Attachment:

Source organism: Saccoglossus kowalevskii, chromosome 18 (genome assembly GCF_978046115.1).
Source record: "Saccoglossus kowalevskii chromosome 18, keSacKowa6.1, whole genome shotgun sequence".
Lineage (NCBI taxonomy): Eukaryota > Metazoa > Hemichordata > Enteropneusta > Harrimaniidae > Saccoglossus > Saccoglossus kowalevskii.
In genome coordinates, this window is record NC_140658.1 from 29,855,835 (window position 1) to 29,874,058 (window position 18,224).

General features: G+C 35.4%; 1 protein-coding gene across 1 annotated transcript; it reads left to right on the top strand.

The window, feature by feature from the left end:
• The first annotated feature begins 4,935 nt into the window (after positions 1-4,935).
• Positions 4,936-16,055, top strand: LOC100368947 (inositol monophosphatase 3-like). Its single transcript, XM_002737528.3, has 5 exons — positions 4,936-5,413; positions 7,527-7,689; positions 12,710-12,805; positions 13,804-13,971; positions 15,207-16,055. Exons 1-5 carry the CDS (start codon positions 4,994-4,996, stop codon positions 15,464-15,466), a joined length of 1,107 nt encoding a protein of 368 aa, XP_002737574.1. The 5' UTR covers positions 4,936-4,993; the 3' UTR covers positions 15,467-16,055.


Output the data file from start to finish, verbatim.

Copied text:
Source organism: Saccoglossus kowalevskii, chromosome 18 (genome assembly GCF_978046115.1).
Source record: "Saccoglossus kowalevskii chromosome 18, keSacKowa6.1, whole genome shotgun sequence".
Lineage (NCBI taxonomy): Eukaryota > Metazoa > Hemichordata > Enteropneusta > Harrimaniidae > Saccoglossus > Saccoglossus kowalevskii.
In genome coordinates, this window is record NC_140658.1 from 29,855,835 (window position 1) to 29,874,058 (window position 18,224).

General features: G+C 35.4%; 1 protein-coding gene across 1 annotated transcript; it reads left to right on the top strand.

The window, feature by feature from the left end:
• The first annotated feature begins 4,935 nt into the window (after positions 1-4,935).
• Positions 4,936-16,055, top strand: LOC100368947 (inositol monophosphatase 3-like). Its single transcript, XM_002737528.3, has 5 exons — positions 4,936-5,413; positions 7,527-7,689; positions 12,710-12,805; positions 13,804-13,971; positions 15,207-16,055. Exons 1-5 carry the CDS (start codon positions 4,994-4,996, stop codon positions 15,464-15,466), a joined length of 1,107 nt encoding a protein of 368 aa, XP_002737574.1. The 5' UTR covers positions 4,936-4,993; the 3' UTR covers positions 15,467-16,055.